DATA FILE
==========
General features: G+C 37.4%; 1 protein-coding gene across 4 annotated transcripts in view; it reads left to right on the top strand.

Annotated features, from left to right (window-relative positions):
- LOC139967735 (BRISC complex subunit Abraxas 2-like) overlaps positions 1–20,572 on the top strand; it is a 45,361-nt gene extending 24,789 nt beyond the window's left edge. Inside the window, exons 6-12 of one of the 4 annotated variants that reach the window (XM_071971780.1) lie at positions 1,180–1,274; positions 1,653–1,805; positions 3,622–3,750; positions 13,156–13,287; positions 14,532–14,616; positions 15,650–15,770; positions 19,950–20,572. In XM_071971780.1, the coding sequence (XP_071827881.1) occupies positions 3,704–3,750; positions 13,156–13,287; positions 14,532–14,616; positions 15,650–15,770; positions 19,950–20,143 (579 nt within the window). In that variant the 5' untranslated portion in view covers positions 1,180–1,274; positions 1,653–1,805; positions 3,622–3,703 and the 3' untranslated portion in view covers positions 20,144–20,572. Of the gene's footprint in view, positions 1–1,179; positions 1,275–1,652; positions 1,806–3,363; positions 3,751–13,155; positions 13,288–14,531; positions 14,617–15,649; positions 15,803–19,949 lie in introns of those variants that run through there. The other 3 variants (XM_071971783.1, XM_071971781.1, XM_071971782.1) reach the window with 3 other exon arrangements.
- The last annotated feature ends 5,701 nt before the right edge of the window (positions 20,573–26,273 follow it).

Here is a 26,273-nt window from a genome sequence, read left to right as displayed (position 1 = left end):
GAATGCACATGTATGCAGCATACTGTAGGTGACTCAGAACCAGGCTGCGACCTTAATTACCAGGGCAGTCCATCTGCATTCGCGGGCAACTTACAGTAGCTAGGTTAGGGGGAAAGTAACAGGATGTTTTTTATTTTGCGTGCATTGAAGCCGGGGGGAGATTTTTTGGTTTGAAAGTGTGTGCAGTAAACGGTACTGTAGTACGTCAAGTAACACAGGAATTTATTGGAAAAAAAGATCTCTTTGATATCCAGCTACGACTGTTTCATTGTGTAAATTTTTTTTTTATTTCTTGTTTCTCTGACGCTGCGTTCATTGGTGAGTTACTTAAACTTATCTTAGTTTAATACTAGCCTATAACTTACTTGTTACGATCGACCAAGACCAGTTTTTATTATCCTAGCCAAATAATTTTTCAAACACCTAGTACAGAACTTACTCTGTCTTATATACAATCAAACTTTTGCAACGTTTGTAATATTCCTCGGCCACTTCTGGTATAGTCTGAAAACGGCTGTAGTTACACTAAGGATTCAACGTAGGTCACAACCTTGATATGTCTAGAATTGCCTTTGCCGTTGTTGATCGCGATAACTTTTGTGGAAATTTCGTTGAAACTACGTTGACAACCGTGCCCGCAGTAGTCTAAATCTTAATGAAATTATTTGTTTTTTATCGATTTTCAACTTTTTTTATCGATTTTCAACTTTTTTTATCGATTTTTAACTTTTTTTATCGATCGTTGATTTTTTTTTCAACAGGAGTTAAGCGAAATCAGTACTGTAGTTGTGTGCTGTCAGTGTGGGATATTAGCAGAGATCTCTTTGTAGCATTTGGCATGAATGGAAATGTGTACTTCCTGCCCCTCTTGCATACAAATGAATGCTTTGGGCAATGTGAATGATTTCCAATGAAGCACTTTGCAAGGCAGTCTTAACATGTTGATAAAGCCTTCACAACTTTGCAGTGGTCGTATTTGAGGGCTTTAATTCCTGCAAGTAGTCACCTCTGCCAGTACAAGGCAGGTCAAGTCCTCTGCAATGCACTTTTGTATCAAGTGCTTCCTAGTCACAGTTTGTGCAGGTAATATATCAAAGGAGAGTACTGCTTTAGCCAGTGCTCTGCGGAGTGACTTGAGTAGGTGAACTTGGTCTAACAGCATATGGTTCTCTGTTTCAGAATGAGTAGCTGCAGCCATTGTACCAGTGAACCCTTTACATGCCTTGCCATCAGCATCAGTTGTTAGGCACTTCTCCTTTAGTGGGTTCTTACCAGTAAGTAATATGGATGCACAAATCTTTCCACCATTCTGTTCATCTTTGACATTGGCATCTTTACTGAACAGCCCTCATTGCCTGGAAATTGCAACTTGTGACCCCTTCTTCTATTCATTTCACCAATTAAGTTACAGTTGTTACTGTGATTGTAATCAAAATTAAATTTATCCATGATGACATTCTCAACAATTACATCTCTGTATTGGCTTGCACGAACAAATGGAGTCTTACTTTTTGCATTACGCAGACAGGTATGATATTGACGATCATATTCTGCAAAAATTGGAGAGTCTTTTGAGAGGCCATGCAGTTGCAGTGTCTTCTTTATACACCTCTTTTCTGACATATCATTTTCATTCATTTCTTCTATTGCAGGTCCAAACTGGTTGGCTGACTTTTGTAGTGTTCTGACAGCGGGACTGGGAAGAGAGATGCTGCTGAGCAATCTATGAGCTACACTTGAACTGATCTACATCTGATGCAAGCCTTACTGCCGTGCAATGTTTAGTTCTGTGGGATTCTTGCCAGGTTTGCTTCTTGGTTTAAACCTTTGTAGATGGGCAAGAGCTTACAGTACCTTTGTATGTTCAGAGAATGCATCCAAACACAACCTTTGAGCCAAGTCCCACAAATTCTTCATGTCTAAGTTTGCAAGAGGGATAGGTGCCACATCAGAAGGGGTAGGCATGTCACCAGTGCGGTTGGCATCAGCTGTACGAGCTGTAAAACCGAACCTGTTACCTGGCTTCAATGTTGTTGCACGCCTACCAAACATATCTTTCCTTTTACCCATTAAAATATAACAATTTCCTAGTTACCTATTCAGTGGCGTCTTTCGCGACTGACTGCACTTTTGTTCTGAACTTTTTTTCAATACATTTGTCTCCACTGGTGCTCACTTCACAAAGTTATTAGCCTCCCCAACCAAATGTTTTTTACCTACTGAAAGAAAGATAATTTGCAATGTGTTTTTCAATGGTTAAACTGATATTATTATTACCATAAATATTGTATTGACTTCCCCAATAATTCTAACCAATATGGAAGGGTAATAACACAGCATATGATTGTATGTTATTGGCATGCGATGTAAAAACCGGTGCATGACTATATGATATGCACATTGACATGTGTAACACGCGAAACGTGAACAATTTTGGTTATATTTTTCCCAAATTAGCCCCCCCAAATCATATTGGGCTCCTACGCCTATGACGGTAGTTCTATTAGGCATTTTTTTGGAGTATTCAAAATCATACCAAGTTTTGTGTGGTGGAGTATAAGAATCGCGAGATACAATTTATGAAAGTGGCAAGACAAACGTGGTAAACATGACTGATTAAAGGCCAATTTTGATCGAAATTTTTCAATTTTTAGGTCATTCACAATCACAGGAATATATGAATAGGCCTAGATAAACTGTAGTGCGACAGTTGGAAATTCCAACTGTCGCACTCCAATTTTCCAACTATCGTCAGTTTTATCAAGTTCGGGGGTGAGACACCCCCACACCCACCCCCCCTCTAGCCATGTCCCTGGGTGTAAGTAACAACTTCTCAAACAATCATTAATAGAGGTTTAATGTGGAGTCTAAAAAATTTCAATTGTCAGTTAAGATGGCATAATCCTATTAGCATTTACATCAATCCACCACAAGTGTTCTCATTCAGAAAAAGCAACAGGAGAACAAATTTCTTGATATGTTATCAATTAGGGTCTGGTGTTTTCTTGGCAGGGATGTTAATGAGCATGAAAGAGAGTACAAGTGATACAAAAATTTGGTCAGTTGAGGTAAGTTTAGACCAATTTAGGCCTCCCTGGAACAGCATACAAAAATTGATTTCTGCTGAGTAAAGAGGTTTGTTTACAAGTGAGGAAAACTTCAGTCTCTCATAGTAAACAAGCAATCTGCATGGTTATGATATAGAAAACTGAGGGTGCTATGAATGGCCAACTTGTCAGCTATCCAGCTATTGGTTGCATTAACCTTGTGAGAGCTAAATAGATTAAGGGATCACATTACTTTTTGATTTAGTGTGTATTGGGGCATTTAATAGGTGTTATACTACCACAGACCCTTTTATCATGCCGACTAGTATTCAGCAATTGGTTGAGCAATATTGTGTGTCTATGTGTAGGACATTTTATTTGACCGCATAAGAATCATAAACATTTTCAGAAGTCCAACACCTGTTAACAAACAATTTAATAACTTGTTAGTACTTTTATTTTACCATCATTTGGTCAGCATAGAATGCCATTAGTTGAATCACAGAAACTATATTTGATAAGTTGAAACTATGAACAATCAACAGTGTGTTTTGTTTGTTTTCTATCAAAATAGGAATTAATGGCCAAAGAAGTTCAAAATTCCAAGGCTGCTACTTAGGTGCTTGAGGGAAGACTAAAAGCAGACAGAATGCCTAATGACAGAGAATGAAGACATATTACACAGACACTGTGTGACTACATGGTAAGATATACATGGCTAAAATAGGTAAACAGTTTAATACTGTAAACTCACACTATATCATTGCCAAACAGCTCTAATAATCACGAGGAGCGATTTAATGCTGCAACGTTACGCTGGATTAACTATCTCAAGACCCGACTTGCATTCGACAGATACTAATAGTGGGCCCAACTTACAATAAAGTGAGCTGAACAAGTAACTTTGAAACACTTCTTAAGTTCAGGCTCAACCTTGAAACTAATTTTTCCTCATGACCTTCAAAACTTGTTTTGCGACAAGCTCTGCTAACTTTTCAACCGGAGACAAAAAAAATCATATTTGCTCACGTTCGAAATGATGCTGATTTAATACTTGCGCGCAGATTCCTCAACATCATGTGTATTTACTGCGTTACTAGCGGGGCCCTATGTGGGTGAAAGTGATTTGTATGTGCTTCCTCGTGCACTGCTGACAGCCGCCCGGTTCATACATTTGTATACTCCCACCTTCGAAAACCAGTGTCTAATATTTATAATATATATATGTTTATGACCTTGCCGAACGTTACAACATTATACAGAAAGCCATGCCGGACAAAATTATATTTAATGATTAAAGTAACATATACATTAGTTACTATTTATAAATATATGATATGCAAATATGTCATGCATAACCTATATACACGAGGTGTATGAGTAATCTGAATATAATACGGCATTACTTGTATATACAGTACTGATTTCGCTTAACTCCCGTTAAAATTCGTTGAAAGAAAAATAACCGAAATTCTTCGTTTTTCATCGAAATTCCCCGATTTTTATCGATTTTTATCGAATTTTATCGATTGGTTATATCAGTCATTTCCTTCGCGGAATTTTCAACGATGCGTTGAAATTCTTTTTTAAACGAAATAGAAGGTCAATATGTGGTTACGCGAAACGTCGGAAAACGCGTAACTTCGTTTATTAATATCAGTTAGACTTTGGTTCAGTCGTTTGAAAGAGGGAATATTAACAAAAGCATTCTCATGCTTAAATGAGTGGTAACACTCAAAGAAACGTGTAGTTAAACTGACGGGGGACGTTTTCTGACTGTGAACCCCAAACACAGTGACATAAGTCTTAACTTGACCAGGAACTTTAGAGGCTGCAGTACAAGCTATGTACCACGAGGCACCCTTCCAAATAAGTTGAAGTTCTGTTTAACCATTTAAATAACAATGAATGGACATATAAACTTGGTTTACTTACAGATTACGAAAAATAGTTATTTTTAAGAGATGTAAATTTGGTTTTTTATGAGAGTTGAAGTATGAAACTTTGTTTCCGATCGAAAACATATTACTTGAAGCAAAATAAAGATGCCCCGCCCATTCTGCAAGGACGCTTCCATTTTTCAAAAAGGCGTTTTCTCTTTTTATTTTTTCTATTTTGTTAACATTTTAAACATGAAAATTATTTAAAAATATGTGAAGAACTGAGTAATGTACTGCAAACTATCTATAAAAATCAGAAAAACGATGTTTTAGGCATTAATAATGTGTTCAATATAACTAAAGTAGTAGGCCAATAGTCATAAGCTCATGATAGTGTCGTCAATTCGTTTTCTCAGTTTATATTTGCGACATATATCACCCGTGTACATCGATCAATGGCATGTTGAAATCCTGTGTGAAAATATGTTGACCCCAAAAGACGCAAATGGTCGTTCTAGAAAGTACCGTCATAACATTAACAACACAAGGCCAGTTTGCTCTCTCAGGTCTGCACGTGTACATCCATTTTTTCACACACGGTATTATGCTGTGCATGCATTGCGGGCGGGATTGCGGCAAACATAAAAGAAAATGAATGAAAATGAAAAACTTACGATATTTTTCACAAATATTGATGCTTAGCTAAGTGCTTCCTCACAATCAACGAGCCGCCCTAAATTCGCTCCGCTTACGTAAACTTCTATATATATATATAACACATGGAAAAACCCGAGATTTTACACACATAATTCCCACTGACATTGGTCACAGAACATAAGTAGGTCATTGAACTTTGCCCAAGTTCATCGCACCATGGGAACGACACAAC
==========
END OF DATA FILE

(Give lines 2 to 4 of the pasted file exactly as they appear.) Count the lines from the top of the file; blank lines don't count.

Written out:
Annotated features, from left to right (window-relative positions):
- LOC139967735 (BRISC complex subunit Abraxas 2-like) overlaps positions 1–20,572 on the top strand; it is a 45,361-nt gene extending 24,789 nt beyond the window's left edge. Inside the window, exons 6-12 of one of the 4 annotated variants that reach the window (XM_071971780.1) lie at positions 1,180–1,274; positions 1,653–1,805; positions 3,622–3,750; positions 13,156–13,287; positions 14,532–14,616; positions 15,650–15,770; positions 19,950–20,572. In XM_071971780.1, the coding sequence (XP_071827881.1) occupies positions 3,704–3,750; positions 13,156–13,287; positions 14,532–14,616; positions 15,650–15,770; positions 19,950–20,143 (579 nt within the window). In that variant the 5' untranslated portion in view covers positions 1,180–1,274; positions 1,653–1,805; positions 3,622–3,703 and the 3' untranslated portion in view covers positions 20,144–20,572. Of the gene's footprint in view, positions 1–1,179; positions 1,275–1,652; positions 1,806–3,363; positions 3,751–13,155; positions 13,288–14,531; positions 14,617–15,649; positions 15,803–19,949 lie in introns of those variants that run through there. The other 3 variants (XM_071971783.1, XM_071971781.1, XM_071971782.1) reach the window with 3 other exon arrangements.
- The last annotated feature ends 5,701 nt before the right edge of the window (positions 20,573–26,273 follow it).